On the first days of November, events inspired by Mexico’s Día de los Muertos were held in various places of the country. One of them took place on Thursday in Prague’s Holešovice Market. People swarmed here all day, either for the workshops or for the climax in the form of an evening celebration full of themed music and food, not just Mexican.
Some saw the event as just an ordinary party, while others perceived Latin American celebrations in a broader perspective. “Yesterday, I went to the cemetery to light a candle. Today, my friend and I wanted to have a nice evening, we drank tequila at home and now we are here,” one of the participants, Klára, told Novinkám.
“I like the animals, the colors, the music. I also like the fact that their holiday of the dead is not as serious as ours,” added her friend Eliška.
“For me, the holiday is nice in the sense that it’s not Halloween, but it has a deep point,” said visitor Michal.
Just like the Czech All Souls Day, Mexican families head to the graves of their ancestors in November. However, they spend almost the whole night in the decorated cemeteries, eating, drinking, singing, talking to the dead and asking them for advice or blessings.
“Once a year the dead can return to the world of the living, they are here among us. They see the living, but no one sees them. The living dress like the dead so that the symbiosis is unified. That’s what’s nice about it,” Michal recalls the tradition, including the habit of dressing up in costumes and decorating the face.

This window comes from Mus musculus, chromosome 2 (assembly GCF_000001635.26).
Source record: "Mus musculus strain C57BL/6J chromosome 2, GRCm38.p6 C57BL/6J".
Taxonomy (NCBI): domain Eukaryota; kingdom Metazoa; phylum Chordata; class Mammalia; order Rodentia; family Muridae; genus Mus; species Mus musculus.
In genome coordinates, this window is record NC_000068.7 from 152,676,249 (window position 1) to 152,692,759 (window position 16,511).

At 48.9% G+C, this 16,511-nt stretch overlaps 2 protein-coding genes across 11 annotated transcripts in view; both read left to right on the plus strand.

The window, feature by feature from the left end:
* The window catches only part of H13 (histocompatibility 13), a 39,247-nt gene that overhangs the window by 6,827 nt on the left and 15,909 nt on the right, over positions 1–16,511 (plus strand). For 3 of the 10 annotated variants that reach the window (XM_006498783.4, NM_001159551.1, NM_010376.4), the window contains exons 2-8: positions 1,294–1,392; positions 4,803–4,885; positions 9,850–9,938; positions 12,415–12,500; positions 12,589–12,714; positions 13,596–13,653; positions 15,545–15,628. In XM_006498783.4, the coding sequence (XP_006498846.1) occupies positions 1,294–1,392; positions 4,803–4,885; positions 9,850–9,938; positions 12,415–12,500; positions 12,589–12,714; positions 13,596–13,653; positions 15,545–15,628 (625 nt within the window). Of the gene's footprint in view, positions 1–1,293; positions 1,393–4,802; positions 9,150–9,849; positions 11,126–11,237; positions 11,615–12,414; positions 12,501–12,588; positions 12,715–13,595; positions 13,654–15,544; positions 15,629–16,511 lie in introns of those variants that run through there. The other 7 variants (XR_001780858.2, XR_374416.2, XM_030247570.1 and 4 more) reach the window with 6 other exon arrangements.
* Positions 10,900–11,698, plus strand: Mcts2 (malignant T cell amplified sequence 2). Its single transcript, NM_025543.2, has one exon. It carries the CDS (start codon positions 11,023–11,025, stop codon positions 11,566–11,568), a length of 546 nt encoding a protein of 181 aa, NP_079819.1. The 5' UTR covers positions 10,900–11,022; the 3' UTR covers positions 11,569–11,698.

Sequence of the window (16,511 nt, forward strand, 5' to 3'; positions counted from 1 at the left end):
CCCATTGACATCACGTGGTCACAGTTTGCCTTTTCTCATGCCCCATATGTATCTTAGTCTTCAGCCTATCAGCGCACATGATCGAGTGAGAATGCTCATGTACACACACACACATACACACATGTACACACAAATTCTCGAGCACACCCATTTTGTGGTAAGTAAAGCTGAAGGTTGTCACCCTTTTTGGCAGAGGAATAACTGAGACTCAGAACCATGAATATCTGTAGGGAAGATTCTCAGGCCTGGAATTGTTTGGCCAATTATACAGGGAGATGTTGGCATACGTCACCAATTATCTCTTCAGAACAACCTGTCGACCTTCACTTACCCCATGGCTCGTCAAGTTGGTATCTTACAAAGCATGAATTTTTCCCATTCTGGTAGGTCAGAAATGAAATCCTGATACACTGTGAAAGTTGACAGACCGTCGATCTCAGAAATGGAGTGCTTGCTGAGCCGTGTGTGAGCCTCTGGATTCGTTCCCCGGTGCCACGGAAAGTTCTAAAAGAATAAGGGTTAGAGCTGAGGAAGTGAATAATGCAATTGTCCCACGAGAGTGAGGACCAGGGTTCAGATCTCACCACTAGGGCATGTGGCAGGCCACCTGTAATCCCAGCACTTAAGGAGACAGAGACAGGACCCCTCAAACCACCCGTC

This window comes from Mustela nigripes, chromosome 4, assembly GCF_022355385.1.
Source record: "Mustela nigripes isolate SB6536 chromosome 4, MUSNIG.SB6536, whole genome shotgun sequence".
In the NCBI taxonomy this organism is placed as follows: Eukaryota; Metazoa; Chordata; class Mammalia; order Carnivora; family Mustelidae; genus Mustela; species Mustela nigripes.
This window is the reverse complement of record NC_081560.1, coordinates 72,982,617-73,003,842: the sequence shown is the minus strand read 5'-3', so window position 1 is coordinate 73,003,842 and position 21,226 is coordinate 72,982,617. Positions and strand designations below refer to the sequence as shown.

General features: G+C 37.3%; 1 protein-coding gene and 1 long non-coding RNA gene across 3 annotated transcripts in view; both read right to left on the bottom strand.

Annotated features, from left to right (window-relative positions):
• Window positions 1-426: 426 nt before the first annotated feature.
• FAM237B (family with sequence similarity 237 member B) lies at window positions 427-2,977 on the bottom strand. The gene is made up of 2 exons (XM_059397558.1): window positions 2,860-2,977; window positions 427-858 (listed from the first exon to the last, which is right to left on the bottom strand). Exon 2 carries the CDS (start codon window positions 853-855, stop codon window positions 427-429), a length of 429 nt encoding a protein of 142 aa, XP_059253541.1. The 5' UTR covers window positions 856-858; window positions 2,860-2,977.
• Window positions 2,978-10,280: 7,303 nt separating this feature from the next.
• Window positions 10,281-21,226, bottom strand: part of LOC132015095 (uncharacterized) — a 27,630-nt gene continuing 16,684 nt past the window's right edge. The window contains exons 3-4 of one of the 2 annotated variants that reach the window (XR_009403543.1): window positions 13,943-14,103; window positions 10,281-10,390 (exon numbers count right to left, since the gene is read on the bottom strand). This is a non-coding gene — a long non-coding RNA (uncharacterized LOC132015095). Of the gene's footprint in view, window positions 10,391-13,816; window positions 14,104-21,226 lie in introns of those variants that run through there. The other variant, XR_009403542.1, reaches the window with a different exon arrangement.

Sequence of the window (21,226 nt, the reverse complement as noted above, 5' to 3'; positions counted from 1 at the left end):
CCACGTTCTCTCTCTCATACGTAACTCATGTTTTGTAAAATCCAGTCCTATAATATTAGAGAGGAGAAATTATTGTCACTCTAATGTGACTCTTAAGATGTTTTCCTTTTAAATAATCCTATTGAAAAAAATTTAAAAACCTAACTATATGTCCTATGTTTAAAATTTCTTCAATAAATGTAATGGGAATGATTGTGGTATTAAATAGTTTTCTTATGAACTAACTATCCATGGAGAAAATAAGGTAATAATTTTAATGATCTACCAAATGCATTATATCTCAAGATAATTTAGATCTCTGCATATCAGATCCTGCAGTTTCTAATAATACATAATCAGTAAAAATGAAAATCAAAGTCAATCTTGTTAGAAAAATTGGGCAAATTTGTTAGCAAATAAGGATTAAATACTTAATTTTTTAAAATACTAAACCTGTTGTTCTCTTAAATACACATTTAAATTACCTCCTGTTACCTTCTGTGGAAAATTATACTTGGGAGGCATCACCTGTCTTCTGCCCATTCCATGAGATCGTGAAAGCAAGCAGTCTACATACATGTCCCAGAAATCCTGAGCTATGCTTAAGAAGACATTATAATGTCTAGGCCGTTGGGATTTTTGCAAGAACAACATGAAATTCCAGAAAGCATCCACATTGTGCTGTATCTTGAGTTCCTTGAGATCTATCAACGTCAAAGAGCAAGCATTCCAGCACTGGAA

Candles and wreaths fill cemeteries, people also remember famous personalities
Not everyone chose make-up
A number of visitors to the Holešovice event tried to honor the custom, some wore at least some make-up, others chose a more Halloween-themed costume or came in civilian clothes.
“We expected that everyone here would be painted and that our make-up wouldn’t stand out somehow, and at the same time there are more people who are not painted,” Klára laughed.
“It took us two hours to get dressed and paint, but the preparations were longer, to buy paints and so on,” revealed Michal, who visually united with the girlfriend he came here with.
In one of the halls, visitors could see the typical altars that Mexicans build at home or right next to their graves. The altars are decorated with flowers, especially orange Africans, whose fragrance lures the souls of the dead back to the living, and on the other hand drives away evil spirits. Candles are lit, gifts, favorite foods and drinks are placed.
There were also colorfully decorated skulls and skeletons or photographs reminiscent of people who passed us on the way to the other world. In Holešovice, among them was, for example, a photo of former president Václav Havel. “When the photo is missing, its legacy dies, and the deceased has definitely died,” added Michal.
Do you like the Mexican way of celebrating the Day of the Dead?
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